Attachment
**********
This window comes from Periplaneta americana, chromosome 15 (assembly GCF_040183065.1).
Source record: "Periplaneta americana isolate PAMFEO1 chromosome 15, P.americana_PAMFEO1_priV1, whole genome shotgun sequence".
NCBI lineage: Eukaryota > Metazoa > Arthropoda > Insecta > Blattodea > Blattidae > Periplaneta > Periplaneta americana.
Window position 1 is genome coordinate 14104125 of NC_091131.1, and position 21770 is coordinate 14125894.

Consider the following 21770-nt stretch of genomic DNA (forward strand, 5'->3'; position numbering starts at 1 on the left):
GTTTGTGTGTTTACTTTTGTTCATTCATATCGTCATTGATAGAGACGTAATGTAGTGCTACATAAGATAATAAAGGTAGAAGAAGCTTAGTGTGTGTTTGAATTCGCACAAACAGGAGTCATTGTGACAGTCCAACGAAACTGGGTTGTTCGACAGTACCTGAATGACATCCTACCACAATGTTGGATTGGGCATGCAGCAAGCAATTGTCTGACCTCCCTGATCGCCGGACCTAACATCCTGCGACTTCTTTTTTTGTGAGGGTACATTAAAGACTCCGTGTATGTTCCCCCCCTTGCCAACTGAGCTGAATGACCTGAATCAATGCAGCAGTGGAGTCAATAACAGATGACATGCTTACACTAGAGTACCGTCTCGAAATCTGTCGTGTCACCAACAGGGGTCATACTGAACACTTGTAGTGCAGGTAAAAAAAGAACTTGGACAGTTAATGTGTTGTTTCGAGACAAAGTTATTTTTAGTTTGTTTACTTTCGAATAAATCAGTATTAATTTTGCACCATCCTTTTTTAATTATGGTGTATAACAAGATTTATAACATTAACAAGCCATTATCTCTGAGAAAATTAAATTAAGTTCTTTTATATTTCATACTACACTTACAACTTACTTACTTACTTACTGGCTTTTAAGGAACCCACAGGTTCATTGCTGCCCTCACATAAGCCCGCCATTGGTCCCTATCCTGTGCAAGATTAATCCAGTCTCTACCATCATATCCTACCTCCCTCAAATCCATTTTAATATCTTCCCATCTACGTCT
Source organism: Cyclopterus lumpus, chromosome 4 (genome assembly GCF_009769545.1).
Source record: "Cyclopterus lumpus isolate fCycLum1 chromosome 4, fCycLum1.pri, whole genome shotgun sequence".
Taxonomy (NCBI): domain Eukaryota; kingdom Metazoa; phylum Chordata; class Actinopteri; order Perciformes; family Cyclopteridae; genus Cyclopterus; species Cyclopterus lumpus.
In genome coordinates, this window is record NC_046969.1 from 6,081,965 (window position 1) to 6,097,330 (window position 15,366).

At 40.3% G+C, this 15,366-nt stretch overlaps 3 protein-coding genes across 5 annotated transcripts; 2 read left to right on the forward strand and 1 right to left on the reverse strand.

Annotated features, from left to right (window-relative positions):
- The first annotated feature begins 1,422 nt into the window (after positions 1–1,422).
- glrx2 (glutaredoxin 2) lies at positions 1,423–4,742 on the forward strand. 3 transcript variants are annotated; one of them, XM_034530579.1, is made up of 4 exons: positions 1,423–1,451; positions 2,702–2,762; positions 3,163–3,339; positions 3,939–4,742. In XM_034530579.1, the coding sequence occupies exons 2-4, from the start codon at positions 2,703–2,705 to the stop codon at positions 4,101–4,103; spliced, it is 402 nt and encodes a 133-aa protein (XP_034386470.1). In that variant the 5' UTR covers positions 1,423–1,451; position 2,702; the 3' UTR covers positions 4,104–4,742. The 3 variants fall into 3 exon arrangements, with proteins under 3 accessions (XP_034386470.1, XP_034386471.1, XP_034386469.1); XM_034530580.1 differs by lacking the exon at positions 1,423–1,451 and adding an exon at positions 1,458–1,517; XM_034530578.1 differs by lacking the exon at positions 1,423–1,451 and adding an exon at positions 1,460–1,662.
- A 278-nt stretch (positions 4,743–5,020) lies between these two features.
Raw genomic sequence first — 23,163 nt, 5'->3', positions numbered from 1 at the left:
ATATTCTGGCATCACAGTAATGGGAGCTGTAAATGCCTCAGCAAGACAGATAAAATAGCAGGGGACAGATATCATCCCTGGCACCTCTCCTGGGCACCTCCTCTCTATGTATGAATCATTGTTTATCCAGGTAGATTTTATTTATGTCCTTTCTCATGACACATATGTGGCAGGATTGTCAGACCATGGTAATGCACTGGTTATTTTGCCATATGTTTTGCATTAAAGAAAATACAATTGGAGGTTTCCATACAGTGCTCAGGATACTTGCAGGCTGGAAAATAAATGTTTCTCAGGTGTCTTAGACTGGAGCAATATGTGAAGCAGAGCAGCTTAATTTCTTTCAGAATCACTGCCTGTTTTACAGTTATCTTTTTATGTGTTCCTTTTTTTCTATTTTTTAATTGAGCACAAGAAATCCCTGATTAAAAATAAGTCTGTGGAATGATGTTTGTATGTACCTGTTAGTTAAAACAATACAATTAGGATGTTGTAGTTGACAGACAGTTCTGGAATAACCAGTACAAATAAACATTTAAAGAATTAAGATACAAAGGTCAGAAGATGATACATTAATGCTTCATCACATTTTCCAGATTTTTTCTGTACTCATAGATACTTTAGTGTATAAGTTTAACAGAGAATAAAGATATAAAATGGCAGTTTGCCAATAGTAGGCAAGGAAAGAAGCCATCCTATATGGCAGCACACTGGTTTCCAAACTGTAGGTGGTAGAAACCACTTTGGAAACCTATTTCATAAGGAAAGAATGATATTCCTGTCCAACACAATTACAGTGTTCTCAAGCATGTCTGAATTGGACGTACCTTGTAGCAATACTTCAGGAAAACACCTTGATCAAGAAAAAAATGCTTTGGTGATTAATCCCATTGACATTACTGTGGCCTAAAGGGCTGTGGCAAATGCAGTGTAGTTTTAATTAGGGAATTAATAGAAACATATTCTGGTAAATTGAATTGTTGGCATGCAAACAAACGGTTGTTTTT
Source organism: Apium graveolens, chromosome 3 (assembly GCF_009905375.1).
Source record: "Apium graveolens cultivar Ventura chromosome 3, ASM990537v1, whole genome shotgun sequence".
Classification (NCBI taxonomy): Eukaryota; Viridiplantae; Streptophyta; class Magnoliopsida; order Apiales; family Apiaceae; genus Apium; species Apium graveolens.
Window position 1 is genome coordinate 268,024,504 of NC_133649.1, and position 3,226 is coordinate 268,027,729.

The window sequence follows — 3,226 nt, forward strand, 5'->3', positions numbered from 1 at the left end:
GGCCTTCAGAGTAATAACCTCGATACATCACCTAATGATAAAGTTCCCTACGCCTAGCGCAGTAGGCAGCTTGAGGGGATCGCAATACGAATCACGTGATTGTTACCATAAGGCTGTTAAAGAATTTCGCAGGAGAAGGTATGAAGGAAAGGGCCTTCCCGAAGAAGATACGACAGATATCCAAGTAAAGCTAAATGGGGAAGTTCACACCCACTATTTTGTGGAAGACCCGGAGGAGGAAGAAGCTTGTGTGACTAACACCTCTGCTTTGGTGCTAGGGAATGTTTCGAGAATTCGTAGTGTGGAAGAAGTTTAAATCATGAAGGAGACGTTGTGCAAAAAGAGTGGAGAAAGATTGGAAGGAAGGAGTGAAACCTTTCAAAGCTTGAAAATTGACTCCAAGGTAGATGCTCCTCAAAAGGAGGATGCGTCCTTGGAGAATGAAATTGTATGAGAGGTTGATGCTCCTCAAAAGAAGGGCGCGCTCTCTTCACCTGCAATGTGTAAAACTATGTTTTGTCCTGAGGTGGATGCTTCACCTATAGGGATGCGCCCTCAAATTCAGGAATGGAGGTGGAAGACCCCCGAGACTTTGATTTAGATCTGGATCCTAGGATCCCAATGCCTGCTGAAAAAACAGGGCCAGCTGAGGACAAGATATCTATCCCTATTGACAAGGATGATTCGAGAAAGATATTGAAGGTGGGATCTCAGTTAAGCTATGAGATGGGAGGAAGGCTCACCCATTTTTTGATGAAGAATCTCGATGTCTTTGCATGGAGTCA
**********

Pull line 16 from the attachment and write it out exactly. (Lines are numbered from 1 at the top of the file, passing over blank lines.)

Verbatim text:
Raw genomic sequence first — 23,163 nt, 5'->3', positions numbered from 1 at the left: